Wikileaks release shows terrifying power of today's surveillance industry
At 12.45pm today, Wikileaks released hundreds of brochures, presentations, marketing videos and technical specifications exposing the inner workings of the international trade in surveillance technologies. Many of these documents were gathered by PI’s Eric King while undercover at industry-only conferences and trade shows in London, Paris and Washington DC.
Mr King joined Julian Assange, security researcher Jacob Appelbaum, Stefania Maurizi of Italian news weekly L’Espresso, Jean-Marc Manach of OWNI, Steven Murdoch of Cambridge University and Praveen Swami of The Hindu (via Skype) at a press conference at City University in London to discuss the release of the documents. The material is a devastating indictment of this secretive and highly dangerous industry. The equipment and software described includes:
- Devices small enough to be carried in a rucksack or briefcase that masquerade as legitimate mobile phone base stations in order to intercept and decrypt SMS messages and phone calls from all mobile phones within a radius of several hundred metres (‘IMSI catchers’).
- Malware and spyware that gives the purchaser complete control over a target’s computer while allowing the interception to remain undetected.
- Trojans that, once installed in a mobile phone, allow the purchaser to remotely turn on the phone’s microphone and camera in order to record sound and take photographs of the phone’s location and user.
- “Optical cyber solutions” for mass surveillance of entire populations, involving tapping the submarine cable landing stations that carry all communications traffic in and out of countries. These techniques were originally developed by the NSA in the 1990s, and until now have been a closely guarded secret.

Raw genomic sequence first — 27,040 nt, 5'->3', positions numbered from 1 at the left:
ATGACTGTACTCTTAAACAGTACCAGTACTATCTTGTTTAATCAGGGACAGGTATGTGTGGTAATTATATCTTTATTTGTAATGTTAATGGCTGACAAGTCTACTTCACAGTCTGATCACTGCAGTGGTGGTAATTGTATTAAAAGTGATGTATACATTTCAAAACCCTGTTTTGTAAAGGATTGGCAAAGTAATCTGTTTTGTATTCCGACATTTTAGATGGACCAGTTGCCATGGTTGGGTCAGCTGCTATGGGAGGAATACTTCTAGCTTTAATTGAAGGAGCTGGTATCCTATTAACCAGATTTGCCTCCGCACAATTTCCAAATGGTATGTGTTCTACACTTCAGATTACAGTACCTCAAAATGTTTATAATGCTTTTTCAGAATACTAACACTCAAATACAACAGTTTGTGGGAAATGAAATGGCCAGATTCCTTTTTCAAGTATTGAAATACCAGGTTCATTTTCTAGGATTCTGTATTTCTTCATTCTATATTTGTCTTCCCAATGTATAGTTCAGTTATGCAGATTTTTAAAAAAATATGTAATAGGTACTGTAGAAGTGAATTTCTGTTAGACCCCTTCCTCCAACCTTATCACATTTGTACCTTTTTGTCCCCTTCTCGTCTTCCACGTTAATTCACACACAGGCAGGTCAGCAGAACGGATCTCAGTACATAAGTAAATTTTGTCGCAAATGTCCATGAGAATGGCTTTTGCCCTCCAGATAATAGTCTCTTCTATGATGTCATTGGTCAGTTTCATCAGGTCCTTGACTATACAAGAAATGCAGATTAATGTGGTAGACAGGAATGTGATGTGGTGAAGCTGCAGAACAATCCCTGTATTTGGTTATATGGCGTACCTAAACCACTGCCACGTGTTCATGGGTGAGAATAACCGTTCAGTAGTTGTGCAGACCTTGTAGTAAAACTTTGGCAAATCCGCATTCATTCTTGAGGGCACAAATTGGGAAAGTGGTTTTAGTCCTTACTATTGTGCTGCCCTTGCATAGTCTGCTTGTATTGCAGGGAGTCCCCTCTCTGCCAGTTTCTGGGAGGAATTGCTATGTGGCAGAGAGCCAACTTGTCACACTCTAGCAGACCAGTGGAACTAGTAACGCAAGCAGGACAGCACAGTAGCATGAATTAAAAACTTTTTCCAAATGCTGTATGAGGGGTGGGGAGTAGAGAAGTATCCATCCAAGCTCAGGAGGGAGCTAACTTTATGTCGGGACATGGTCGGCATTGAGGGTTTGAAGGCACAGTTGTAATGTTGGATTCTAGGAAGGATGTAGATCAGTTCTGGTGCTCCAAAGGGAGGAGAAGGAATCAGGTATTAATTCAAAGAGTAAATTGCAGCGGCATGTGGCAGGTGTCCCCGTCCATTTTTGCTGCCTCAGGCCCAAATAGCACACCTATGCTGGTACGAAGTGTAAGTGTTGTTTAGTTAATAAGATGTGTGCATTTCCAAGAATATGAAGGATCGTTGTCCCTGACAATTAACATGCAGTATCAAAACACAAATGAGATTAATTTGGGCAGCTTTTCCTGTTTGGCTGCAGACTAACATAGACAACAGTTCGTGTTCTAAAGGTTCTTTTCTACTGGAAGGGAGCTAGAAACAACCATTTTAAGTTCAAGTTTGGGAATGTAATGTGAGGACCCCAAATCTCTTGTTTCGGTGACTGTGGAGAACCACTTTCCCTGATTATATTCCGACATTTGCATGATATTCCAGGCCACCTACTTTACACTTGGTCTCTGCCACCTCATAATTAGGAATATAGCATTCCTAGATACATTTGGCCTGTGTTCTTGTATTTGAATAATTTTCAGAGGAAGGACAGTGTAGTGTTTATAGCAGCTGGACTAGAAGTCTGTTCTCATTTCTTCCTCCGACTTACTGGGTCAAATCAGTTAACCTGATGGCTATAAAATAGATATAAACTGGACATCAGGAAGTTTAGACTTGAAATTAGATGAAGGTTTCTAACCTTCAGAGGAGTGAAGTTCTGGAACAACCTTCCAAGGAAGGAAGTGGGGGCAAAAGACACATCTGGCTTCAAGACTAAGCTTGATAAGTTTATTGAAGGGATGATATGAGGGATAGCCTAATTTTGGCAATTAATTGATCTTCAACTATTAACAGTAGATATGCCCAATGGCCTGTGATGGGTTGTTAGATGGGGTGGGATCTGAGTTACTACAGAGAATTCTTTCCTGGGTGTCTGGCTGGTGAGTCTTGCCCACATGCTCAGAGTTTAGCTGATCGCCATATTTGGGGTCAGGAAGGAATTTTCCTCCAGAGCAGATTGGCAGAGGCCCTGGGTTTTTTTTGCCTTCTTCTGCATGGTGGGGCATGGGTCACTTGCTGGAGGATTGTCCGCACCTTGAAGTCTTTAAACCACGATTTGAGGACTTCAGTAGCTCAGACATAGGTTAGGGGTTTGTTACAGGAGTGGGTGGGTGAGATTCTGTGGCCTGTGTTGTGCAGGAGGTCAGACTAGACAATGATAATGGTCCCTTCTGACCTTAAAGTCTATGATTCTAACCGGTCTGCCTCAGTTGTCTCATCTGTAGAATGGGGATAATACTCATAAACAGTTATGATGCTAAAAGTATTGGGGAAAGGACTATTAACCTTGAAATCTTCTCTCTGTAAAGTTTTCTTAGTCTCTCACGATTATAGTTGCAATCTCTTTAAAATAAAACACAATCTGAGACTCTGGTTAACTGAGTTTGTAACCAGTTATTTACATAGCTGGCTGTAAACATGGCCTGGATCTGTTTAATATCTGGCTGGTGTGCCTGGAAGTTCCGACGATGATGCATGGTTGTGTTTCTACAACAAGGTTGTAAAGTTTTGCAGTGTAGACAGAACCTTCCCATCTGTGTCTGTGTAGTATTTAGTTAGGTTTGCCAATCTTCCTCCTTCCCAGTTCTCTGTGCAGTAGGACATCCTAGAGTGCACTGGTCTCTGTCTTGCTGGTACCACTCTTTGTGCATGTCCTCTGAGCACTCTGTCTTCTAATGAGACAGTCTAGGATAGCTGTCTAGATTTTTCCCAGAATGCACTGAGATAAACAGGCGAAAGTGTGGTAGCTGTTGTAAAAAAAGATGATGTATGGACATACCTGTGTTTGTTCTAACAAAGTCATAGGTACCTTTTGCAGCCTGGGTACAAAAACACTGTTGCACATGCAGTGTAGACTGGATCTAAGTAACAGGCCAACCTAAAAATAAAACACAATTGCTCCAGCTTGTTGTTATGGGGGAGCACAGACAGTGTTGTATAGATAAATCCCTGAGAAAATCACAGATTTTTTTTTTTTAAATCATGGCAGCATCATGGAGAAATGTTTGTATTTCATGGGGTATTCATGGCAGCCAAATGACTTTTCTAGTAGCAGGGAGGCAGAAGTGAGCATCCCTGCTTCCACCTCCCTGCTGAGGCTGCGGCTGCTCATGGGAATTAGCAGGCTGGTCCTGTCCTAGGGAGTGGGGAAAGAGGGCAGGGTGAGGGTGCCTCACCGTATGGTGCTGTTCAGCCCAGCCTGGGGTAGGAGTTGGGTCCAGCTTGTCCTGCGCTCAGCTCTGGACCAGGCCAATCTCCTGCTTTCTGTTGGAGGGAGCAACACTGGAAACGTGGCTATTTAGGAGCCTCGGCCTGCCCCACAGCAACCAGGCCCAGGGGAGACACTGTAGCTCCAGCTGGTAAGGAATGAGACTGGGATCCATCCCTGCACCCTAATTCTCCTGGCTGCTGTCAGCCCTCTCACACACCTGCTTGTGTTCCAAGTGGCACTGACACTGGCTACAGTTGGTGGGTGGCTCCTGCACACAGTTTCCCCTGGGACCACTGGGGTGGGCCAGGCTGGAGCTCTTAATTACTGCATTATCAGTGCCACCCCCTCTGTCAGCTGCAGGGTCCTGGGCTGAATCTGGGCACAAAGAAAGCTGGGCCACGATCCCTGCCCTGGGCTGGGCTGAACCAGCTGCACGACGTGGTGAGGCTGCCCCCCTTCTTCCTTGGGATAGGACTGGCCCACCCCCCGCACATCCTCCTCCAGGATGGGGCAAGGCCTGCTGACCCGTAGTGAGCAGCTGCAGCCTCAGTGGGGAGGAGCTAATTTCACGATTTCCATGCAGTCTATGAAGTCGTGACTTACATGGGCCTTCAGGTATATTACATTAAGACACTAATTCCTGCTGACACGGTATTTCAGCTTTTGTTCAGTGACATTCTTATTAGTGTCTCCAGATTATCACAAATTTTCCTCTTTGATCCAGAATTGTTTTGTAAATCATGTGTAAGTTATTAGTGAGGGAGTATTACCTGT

Privacy International has been investigating the surveillance industry for over a year as part of our ‘Big Brother Incorporated’ project. We have seen representatives from certain companies pitch technologies so invasive that they were once the sole preserve of national intelligence agencies to low-level police officers. We have heard others boast about selling mass surveillance and censorship tools to the government of Bahrain. There are several known cases of people in the Middle East and North Africa coming to harm as a direct result of the use of Western-manufactured technology. In sum, it is clear that this trade has been allowed to flourish almost completely unfettered by regulators and legislators for far too long.
Eric King, Human Rights and Technology Adviser at Privacy International, said:
The fact that these documents are now publicly available and that the surveillance industry has finally been exposed to general scrutiny is to be welcomed - but this is only the beginning. The next task is to ensure that surveillance technology companies are henceforth prevented from selling their dangerous wares to countries like Syria, Iran and Bahrain, and that the development and use of this technology is properly regulated in the future.